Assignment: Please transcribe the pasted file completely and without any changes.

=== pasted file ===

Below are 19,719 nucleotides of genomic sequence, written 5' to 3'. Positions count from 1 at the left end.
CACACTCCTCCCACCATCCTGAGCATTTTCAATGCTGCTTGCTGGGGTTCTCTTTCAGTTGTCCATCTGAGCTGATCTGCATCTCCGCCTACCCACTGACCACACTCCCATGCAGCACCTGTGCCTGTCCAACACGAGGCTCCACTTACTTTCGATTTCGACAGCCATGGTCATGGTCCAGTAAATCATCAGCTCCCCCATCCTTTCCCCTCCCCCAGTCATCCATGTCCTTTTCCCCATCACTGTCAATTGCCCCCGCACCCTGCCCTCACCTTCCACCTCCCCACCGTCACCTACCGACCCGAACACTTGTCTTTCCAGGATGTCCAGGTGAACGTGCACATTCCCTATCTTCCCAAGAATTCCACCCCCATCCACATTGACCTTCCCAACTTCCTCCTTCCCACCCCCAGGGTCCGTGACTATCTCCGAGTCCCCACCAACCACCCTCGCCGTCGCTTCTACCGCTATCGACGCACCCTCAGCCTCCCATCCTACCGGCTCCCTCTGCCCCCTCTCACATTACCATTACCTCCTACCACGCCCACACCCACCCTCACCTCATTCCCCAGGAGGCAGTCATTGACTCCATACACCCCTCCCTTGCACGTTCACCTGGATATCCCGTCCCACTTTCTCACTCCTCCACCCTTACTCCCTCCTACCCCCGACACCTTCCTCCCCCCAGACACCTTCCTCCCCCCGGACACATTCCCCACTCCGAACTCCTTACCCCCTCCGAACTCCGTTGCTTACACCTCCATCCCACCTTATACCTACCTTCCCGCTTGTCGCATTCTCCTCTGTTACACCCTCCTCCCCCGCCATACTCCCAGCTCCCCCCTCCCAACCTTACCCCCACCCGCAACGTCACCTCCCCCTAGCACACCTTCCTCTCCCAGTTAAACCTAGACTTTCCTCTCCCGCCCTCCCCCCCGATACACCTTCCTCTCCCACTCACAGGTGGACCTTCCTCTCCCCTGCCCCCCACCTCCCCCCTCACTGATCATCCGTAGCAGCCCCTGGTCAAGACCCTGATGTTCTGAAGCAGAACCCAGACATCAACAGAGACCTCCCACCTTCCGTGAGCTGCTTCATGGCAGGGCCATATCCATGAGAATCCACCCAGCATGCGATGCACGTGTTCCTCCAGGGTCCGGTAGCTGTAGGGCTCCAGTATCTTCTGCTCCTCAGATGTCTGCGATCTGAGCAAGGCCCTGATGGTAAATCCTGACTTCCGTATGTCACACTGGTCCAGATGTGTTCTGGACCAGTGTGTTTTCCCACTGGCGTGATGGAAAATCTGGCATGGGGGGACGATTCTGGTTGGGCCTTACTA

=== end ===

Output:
Below are 19,719 nucleotides of genomic sequence, written 5' to 3'. Positions count from 1 at the left end.
CACACTCCTCCCACCATCCTGAGCATTTTCAATGCTGCTTGCTGGGGTTCTCTTTCAGTTGTCCATCTGAGCTGATCTGCATCTCCGCCTACCCACTGACCACACTCCCATGCAGCACCTGTGCCTGTCCAACACGAGGCTCCACTTACTTTCGATTTCGACAGCCATGGTCATGGTCCAGTAAATCATCAGCTCCCCCATCCTTTCCCCTCCCCCAGTCATCCATGTCCTTTTCCCCATCACTGTCAATTGCCCCCGCACCCTGCCCTCACCTTCCACCTCCCCACCGTCACCTACCGACCCGAACACTTGTCTTTCCAGGATGTCCAGGTGAACGTGCACATTCCCTATCTTCCCAAGAATTCCACCCCCATCCACATTGACCTTCCCAACTTCCTCCTTCCCACCCCCAGGGTCCGTGACTATCTCCGAGTCCCCACCAACCACCCTCGCCGTCGCTTCTACCGCTATCGACGCACCCTCAGCCTCCCATCCTACCGGCTCCCTCTGCCCCCTCTCACATTACCATTACCTCCTACCACGCCCACACCCACCCTCACCTCATTCCCCAGGAGGCAGTCATTGACTCCATACACCCCTCCCTTGCACGTTCACCTGGATATCCCGTCCCACTTTCTCACTCCTCCACCCTTACTCCCTCCTACCCCCGACACCTTCCTCCCCCCAGACACCTTCCTCCCCCCGGACACATTCCCCACTCCGAACTCCTTACCCCCTCCGAACTCCGTTGCTTACACCTCCATCCCACCTTATACCTACCTTCCCGCTTGTCGCATTCTCCTCTGTTACACCCTCCTCCCCCGCCATACTCCCAGCTCCCCCCTCCCAACCTTACCCCCACCCGCAACGTCACCTCCCCCTAGCACACCTTCCTCTCCCAGTTAAACCTAGACTTTCCTCTCCCGCCCTCCCCCCCGATACACCTTCCTCTCCCACTCACAGGTGGACCTTCCTCTCCCCTGCCCCCCACCTCCCCCCTCACTGATCATCCGTAGCAGCCCCTGGTCAAGACCCTGATGTTCTGAAGCAGAACCCAGACATCAACAGAGACCTCCCACCTTCCGTGAGCTGCTTCATGGCAGGGCCATATCCATGAGAATCCACCCAGCATGCGATGCACGTGTTCCTCCAGGGTCCGGTAGCTGTAGGGCTCCAGTATCTTCTGCTCCTCAGATGTCTGCGATCTGAGCAAGGCCCTGATGGTAAATCCTGACTTCCGTATGTCACACTGGTCCAGATGTGTTCTGGACCAGTGTGTTTTCCCACTGGCGTGATGGAAAATCTGGCATGGGGGGACGATTCTGGTTGGGCCTTACTA